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Trauma and Fractures

Trauma and Fracture Repair - Dallas, Plano, TX

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Overview

The orbital bone (eye socket) serves to protect the eyeball, muscles, nerves, and blood vessels from a severe blow or trauma. However, trauma around the eyes can often cause the thin, orbital bones around the eyes to break, often known as a blowout fracture. Most often the very thin floor of the bony orbit is fractured, followed by the inner wall, outer wall, and upper wall (floor). North Texas residents who have suffered an orbital trauma or blockout fracture, should visit Oculoplastic Associates of Texas at their Dallas or Plano office to have their eye examined and treated as soon as possible. An untreated fracture may cause damage to the eyeball and nerves, which will affect the patient’s vision.

Surgical Technique

Orbital fractures can sometimes be treated without surgery. However, if double vision is present or the movement of the eye is limited or abnormal, surgery is recommended to improve the movement of the eye and to prevent a “sunken in” look (also known as enophthalmos).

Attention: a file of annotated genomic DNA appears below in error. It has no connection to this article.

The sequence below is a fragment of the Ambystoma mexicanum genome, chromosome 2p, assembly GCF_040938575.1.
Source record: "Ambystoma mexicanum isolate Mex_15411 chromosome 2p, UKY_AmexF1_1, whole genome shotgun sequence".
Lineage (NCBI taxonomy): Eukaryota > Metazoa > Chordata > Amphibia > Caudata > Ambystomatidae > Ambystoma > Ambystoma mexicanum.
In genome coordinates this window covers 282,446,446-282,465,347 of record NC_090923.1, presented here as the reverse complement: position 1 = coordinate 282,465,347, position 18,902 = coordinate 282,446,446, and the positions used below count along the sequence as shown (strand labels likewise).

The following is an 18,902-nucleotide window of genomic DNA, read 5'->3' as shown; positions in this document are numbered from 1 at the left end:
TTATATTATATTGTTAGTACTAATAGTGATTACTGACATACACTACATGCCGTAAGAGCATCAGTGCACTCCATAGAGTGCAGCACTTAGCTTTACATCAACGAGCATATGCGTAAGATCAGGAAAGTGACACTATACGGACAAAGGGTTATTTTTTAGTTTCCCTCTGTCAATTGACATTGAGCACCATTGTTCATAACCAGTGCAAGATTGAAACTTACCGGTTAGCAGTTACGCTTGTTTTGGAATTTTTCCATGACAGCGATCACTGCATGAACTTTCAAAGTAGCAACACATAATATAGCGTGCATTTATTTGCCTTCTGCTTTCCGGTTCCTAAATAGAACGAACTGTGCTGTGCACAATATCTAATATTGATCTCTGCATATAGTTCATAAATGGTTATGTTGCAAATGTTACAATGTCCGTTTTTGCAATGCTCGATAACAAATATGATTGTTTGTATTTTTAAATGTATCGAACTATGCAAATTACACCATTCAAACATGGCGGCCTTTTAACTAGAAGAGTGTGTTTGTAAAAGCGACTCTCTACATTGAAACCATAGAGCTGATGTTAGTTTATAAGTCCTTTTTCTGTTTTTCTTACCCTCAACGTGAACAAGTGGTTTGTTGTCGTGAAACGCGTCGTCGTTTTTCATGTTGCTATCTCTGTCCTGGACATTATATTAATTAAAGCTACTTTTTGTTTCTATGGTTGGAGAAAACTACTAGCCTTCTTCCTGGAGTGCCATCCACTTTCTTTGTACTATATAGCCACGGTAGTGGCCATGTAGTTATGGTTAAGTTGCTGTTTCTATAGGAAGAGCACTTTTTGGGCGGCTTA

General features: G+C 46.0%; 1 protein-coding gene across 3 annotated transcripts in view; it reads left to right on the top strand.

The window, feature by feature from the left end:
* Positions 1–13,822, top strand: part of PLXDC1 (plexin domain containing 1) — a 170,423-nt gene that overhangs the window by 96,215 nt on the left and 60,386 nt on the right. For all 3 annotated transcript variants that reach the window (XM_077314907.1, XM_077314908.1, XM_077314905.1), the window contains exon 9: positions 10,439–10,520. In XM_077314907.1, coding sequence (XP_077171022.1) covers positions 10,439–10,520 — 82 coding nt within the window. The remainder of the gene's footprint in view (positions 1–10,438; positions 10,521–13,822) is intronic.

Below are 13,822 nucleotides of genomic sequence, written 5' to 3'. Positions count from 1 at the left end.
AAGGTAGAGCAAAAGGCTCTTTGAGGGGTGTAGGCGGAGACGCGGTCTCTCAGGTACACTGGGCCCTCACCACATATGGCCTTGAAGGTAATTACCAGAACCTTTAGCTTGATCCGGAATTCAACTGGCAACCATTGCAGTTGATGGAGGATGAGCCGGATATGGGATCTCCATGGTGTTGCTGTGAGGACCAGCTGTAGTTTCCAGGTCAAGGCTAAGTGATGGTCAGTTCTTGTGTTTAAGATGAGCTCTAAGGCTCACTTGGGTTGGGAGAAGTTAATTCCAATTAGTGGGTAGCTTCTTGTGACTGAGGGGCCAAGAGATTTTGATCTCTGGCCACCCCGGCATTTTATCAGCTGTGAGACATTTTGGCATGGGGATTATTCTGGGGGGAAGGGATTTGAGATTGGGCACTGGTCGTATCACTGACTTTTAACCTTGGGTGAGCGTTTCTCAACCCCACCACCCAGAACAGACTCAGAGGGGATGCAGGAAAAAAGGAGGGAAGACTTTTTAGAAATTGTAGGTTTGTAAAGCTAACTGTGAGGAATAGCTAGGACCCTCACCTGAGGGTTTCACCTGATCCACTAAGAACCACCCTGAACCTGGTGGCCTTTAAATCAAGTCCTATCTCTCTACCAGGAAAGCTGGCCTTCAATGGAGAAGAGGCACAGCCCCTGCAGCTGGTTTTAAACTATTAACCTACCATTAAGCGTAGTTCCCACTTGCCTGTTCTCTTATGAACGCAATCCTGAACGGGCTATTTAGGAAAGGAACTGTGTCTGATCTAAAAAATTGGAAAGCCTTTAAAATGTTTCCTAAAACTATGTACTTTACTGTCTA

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Trauma and Fracture FAQs

Prevention?

The best treatment for trauma complications is to prevent the trauma from occurring in the first place. It is important to take the necessary precautions to protect the eyes during sports and other potentially dangerous activities. Ask one of our doctors for recommendations on how to protect the eyes.

When to Go to the Doctor?

A minor eye trauma or fracture may become more serious if the patient does not get immediate medical help. These are some of the signs that indicate a serious eye injury:

  • Impaired, blurry, or double vision
  • An eyelid that is cut or torn
  • One eye is different than the other
  • The pupils are an unusual shape or size
  • Blood in the whites of the eyes
  • A foreign object that cannot be removed

What to Do?

Patients should seek medical attention as soon as possible after an eye injury, an ophthalmologist if possible. The person should avoid touching, rubbing, or putting pressure on the eye. The person should not try to remove a foreign object or treat the injury themselves with eye drops or ointment. Blowing the nose should also be avoided.

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*Individual results are not guaranteed and may vary from person to person. Images may contain models.